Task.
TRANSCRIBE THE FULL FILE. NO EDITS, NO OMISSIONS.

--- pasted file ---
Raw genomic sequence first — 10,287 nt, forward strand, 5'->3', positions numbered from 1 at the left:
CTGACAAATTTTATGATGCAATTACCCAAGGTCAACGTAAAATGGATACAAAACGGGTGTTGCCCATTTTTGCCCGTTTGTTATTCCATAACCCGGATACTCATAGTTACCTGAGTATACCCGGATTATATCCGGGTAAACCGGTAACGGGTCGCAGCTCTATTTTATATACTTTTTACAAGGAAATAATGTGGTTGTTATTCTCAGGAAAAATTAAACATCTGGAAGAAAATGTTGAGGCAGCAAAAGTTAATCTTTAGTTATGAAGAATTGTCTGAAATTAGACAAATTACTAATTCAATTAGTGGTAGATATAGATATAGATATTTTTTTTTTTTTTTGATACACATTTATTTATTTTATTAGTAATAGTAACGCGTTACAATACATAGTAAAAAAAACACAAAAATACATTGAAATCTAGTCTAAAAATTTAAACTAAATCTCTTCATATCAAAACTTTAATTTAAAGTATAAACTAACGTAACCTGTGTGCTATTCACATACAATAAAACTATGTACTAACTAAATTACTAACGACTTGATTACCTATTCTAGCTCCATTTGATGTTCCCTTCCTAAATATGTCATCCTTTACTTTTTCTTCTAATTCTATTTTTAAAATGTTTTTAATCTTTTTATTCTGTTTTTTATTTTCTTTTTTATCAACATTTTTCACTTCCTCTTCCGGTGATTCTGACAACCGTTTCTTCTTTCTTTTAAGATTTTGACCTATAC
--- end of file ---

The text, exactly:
Raw genomic sequence first — 10,287 nt, forward strand, 5'->3', positions numbered from 1 at the left:
CTGACAAATTTTATGATGCAATTACCCAAGGTCAACGTAAAATGGATACAAAACGGGTGTTGCCCATTTTTGCCCGTTTGTTATTCCATAACCCGGATACTCATAGTTACCTGAGTATACCCGGATTATATCCGGGTAAACCGGTAACGGGTCGCAGCTCTATTTTATATACTTTTTACAAGGAAATAATGTGGTTGTTATTCTCAGGAAAAATTAAACATCTGGAAGAAAATGTTGAGGCAGCAAAAGTTAATCTTTAGTTATGAAGAATTGTCTGAAATTAGACAAATTACTAATTCAATTAGTGGTAGATATAGATATAGATATTTTTTTTTTTTTTTGATACACATTTATTTATTTTATTAGTAATAGTAACGCGTTACAATACATAGTAAAAAAAACACAAAAATACATTGAAATCTAGTCTAAAAATTTAAACTAAATCTCTTCATATCAAAACTTTAATTTAAAGTATAAACTAACGTAACCTGTGTGCTATTCACATACAATAAAACTATGTACTAACTAAATTACTAACGACTTGATTACCTATTCTAGCTCCATTTGATGTTCCCTTCCTAAATATGTCATCCTTTACTTTTTCTTCTAATTCTATTTTTAAAATGTTTTTAATCTTTTTATTCTGTTTTTTATTTTCTTTTTTATCAACATTTTTCACTTCCTCTTCCGGTGATTCTGACAACCGTTTCTTCTTTCTTTTAAGATTTTGACCTATAC